Trotwood appreciates the criticism above, from a scholar in one of the best schools in the South. The more so because we do not claim any particular credit for making Trotwood’s different. We are picturing naturally the life around us—its songs, traditions and ideals. We could make our Monthly twice as large by using syndicate matter. But it will add nothing to the thought of the Monthly nor to its quality.


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“W. C. C. C.

there are in Scotland, but the Scottish crofter, although he remains a tenant on a large estate, has, at the present time, a more secure position on the soil than the man who rents his land in Bohemia. In other respects the Scotch Highlanders, whose country I had just left, and the Czechs, whose country I was just entering, are, I should say, about as different as one could well imagine.


And thereafter Mrs. Moxton ruled the household of Oswald according to the laws and habits of the late Mr. Justice Benlees, who had evidently been a very wise, comfortable, and intelligent man. When she came on from the uncongenial furniture at Margate to the comfort and beauty of Pelham Ford she betrayed a certain approval by expanding 288an inch or so in every direction and letting out two new chins, but otherwise she made no remark. She radiated decorum and a faint smell of lavender. She had, it seemed, always possessed a black-watered-silk dress and a gold chain. Even Lady Charlotte approved of her.

The touch from the hand of a seventh son cures the bite of a mad dog. This is also an Italian superstition.

"Naix Sunday, at chu'ch, Miss Letty see de

For a moment they looked at each other. The man's eyes were cold and contemptuous, and the woman's sense of injury and injustice increased till she felt wellnigh desperate. To think that she should have been dragged home like a naughty little girl from a party, who must be sent to bed as a punishment, while everyone else was still dancing and enjoying the ball!--and Mr. Kennard would have found another partner whose husband was not a monster of unreasonable jealousy. Perhaps he would smile and shrug his shoulders, and cease now to send her violets every morning,

But now I want you to think a little of what is Truth. It is clear you cannot tell the truth unless you know what truth is. Well, what is truth? One thing, I think, will occur to you all at once as part at least of the answer. Truth is straightness. When we say a ruler is true we mean that it is straight, and when we say a wall or a corner is out of truth we mean that it isnt straight. And, in vulgar parlance, when we say a man is a straight man we mean one 117whose acts and words are true. And another thing of which our great teacher Ruskin so often reminds us is, that Truth is Simplicity. True people are always simple, and simple people are usually too simple to be anything but true. Truth never explains. It never argues. When I have to ask a girland sometimes I have to ask a girldid she or did she not do this or that, then if she answers me simply and straightly Yes or No, I feel I am getting the truth, but if she answers back, that depends, or Please, Miss Murgatroyd, may I explain just how it was? then I know that there is something comingsomething else coming, and not the straight and simple, the homespun, simple, valiant English Truth at all. Yes and No are the true words, because as Plato and Aristotle and the Greek philosophers generally taught us in the Science of Logic long ago, and taught it to us for all time, a thing either is or else it is not; it is no good explaining or trying to explain, nothing can ever alter that now for ever. Either you did do the thing or you didnt do the thing. There is no other choice. That is the very essence of Logic; it would be impossible to have Logic without it....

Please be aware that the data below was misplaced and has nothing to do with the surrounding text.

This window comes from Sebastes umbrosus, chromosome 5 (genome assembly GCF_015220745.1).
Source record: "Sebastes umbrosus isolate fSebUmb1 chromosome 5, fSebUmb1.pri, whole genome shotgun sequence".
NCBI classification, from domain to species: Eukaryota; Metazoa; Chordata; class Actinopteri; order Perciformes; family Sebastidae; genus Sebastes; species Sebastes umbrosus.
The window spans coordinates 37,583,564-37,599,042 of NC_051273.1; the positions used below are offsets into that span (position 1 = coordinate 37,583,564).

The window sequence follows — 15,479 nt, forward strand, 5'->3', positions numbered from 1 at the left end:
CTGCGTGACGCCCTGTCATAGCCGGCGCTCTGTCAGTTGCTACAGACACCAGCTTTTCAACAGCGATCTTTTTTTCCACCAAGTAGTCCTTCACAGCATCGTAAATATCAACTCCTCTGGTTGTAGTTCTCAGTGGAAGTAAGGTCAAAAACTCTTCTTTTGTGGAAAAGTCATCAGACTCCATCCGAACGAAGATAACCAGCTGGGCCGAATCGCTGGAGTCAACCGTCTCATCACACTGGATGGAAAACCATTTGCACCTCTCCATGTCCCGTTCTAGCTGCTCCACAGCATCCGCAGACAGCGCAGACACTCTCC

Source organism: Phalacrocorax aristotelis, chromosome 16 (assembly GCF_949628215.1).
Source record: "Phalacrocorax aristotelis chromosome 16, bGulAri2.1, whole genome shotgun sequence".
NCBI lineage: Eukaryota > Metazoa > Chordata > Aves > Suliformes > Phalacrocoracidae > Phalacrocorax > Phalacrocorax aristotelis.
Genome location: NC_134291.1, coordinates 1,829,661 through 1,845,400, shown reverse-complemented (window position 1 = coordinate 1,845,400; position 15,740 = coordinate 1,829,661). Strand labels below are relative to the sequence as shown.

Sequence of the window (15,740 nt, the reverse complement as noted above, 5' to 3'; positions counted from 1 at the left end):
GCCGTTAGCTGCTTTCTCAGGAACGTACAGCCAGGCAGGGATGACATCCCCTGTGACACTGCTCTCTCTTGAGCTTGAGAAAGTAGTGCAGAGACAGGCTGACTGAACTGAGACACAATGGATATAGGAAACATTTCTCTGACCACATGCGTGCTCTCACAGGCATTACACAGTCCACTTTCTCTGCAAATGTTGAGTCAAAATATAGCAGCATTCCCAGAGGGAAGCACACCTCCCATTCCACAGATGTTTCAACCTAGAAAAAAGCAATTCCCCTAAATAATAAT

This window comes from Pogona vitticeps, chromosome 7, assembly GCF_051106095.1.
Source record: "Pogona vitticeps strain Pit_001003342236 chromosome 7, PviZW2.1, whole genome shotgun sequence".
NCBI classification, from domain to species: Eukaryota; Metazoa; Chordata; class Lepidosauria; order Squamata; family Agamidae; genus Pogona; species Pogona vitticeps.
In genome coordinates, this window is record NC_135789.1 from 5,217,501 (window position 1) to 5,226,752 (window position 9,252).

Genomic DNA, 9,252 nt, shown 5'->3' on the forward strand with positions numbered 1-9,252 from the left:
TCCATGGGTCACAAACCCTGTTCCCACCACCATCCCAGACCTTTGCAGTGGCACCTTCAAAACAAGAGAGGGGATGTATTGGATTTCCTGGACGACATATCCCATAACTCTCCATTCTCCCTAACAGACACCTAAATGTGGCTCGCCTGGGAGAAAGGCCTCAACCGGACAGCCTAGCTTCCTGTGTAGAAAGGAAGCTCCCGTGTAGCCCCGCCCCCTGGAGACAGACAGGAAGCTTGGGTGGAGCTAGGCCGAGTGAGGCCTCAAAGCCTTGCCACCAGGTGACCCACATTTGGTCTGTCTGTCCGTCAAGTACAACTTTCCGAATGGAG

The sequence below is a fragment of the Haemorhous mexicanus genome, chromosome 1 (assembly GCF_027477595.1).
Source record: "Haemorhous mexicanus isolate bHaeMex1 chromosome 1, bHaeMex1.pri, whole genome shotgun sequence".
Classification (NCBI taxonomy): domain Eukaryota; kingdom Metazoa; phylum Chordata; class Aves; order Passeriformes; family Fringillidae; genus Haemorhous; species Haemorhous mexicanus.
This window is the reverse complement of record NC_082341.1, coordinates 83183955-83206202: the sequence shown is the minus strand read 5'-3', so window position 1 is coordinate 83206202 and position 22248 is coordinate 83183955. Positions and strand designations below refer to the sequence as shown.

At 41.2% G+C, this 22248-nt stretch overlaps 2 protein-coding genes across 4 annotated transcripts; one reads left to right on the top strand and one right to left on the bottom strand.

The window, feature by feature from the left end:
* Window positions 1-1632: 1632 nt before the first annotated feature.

Two more men came up to the bench. One was wearing a linen duster; and fell to grooming King’s incredibly massive coat with expert hands. The other—a plump giant in exaggeratedly vivid clothes—chirped to the dog and ran careless fingers over the silken head. The collie waved his plumed tail in response to the caress. Recalling how coldly King had ignored his own friendly advances, Jamie Mackellar addressed the plump man in deep respect.

[Pg 282]

“Those Germans are seldom caught asleep at the switch, are they?” asked Amos.

1.the harrowing uncertainty of what George had been about to say to her when delirium had intervened. Nothing in his wanderings had given her the smallest clue. As frequently happens when sickness causes derangement, the subject nearest his mind had seemingly fled. He babbled of trifles, of things that had never occurred, and complained with fractious persistence that a tortoise-shell cat with no eyes would sit on his bed.

2.throw no new light on the subject. In the following more or less paraphrased condensation the number of words is greatly reduced but the substance of the original is, in the main, retained.





"You see," he explained to us, when we withdrew to make our preparation, "you have no characters at all, and can consort with the Grand Turk, if you choose, but I am respectable and cannot afford to take liberties with myself."


“Certainly” ses he at wunce, “but I belave I cud see it better if I cam a little nearer.” Wid that he joomps over the fince and walks to where Miss Claire is neeling. Together they look at the airth.


system, in which a responsible man owned nearly absolutely wife and offspring. All its laws and sentiments alike are derived from the reduction and qualification of that.

. . .